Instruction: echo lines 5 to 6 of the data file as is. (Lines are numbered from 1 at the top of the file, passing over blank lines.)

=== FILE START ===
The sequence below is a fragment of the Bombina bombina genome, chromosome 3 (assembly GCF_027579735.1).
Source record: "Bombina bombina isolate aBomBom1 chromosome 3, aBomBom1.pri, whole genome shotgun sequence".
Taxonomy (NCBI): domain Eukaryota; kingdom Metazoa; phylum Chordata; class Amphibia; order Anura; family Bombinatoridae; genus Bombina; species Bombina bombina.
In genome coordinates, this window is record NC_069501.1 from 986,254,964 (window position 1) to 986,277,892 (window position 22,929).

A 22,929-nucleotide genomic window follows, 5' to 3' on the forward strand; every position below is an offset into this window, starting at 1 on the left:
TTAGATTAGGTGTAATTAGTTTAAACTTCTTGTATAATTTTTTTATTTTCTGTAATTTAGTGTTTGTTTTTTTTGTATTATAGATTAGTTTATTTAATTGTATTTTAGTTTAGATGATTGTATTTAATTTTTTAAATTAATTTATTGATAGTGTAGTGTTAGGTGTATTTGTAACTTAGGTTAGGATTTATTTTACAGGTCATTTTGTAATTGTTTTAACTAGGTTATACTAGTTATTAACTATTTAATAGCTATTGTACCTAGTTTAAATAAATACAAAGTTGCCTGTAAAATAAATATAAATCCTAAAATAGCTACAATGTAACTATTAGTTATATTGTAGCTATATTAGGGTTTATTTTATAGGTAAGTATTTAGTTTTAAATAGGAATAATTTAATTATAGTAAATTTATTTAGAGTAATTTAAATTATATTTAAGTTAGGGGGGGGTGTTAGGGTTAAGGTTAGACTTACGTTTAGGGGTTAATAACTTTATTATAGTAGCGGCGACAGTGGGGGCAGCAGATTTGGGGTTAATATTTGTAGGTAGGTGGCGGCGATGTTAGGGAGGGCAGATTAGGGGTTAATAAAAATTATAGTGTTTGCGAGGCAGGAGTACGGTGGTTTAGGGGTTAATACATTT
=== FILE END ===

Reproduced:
A 22,929-nucleotide genomic window follows, 5' to 3' on the forward strand; every position below is an offset into this window, starting at 1 on the left:
TTAGATTAGGTGTAATTAGTTTAAACTTCTTGTATAATTTTTTTATTTTCTGTAATTTAGTGTTTGTTTTTTTTGTATTATAGATTAGTTTATTTAATTGTATTTTAGTTTAGATGATTGTATTTAATTTTTTAAATTAATTTATTGATAGTGTAGTGTTAGGTGTATTTGTAACTTAGGTTAGGATTTATTTTACAGGTCATTTTGTAATTGTTTTAACTAGGTTATACTAGTTATTAACTATTTAATAGCTATTGTACCTAGTTTAAATAAATACAAAGTTGCCTGTAAAATAAATATAAATCCTAAAATAGCTACAATGTAACTATTAGTTATATTGTAGCTATATTAGGGTTTATTTTATAGGTAAGTATTTAGTTTTAAATAGGAATAATTTAATTATAGTAAATTTATTTAGAGTAATTTAAATTATATTTAAGTTAGGGGGGGGTGTTAGGGTTAAGGTTAGACTTACGTTTAGGGGTTAATAACTTTATTATAGTAGCGGCGACAGTGGGGGCAGCAGATTTGGGGTTAATATTTGTAGGTAGGTGGCGGCGATGTTAGGGAGGGCAGATTAGGGGTTAATAAAAATTATAGTGTTTGCGAGGCAGGAGTACGGTGGTTTAGGGGTTAATACATTT